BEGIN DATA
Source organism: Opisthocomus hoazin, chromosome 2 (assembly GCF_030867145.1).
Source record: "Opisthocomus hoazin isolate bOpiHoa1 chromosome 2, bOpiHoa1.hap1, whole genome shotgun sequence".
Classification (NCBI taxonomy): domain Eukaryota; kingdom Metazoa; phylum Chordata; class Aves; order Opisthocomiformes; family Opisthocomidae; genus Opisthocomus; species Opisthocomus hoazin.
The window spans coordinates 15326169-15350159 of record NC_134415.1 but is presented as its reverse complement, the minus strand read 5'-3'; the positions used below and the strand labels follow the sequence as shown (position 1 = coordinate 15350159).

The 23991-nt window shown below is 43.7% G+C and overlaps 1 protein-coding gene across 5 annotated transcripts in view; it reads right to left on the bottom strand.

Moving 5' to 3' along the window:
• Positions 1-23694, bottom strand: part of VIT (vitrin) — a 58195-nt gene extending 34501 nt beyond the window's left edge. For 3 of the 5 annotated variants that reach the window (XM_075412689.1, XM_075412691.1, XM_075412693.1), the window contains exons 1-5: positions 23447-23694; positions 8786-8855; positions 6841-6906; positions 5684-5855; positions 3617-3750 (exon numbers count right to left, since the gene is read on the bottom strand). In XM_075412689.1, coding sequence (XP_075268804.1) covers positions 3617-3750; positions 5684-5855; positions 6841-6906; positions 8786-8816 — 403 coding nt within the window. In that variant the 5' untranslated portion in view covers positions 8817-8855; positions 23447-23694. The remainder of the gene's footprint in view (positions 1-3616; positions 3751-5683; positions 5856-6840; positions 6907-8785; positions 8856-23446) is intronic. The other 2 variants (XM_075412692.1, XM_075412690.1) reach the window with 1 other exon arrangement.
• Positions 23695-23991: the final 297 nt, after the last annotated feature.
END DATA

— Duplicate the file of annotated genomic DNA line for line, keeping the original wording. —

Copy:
Source organism: Opisthocomus hoazin, chromosome 2 (assembly GCF_030867145.1).
Source record: "Opisthocomus hoazin isolate bOpiHoa1 chromosome 2, bOpiHoa1.hap1, whole genome shotgun sequence".
Classification (NCBI taxonomy): domain Eukaryota; kingdom Metazoa; phylum Chordata; class Aves; order Opisthocomiformes; family Opisthocomidae; genus Opisthocomus; species Opisthocomus hoazin.
The window spans coordinates 15326169-15350159 of record NC_134415.1 but is presented as its reverse complement, the minus strand read 5'-3'; the positions used below and the strand labels follow the sequence as shown (position 1 = coordinate 15350159).

The 23991-nt window shown below is 43.7% G+C and overlaps 1 protein-coding gene across 5 annotated transcripts in view; it reads right to left on the bottom strand.

Moving 5' to 3' along the window:
• Positions 1-23694, bottom strand: part of VIT (vitrin) — a 58195-nt gene extending 34501 nt beyond the window's left edge. For 3 of the 5 annotated variants that reach the window (XM_075412689.1, XM_075412691.1, XM_075412693.1), the window contains exons 1-5: positions 23447-23694; positions 8786-8855; positions 6841-6906; positions 5684-5855; positions 3617-3750 (exon numbers count right to left, since the gene is read on the bottom strand). In XM_075412689.1, coding sequence (XP_075268804.1) covers positions 3617-3750; positions 5684-5855; positions 6841-6906; positions 8786-8816 — 403 coding nt within the window. In that variant the 5' untranslated portion in view covers positions 8817-8855; positions 23447-23694. The remainder of the gene's footprint in view (positions 1-3616; positions 3751-5683; positions 5856-6840; positions 6907-8785; positions 8856-23446) is intronic. The other 2 variants (XM_075412692.1, XM_075412690.1) reach the window with 1 other exon arrangement.
• Positions 23695-23991: the final 297 nt, after the last annotated feature.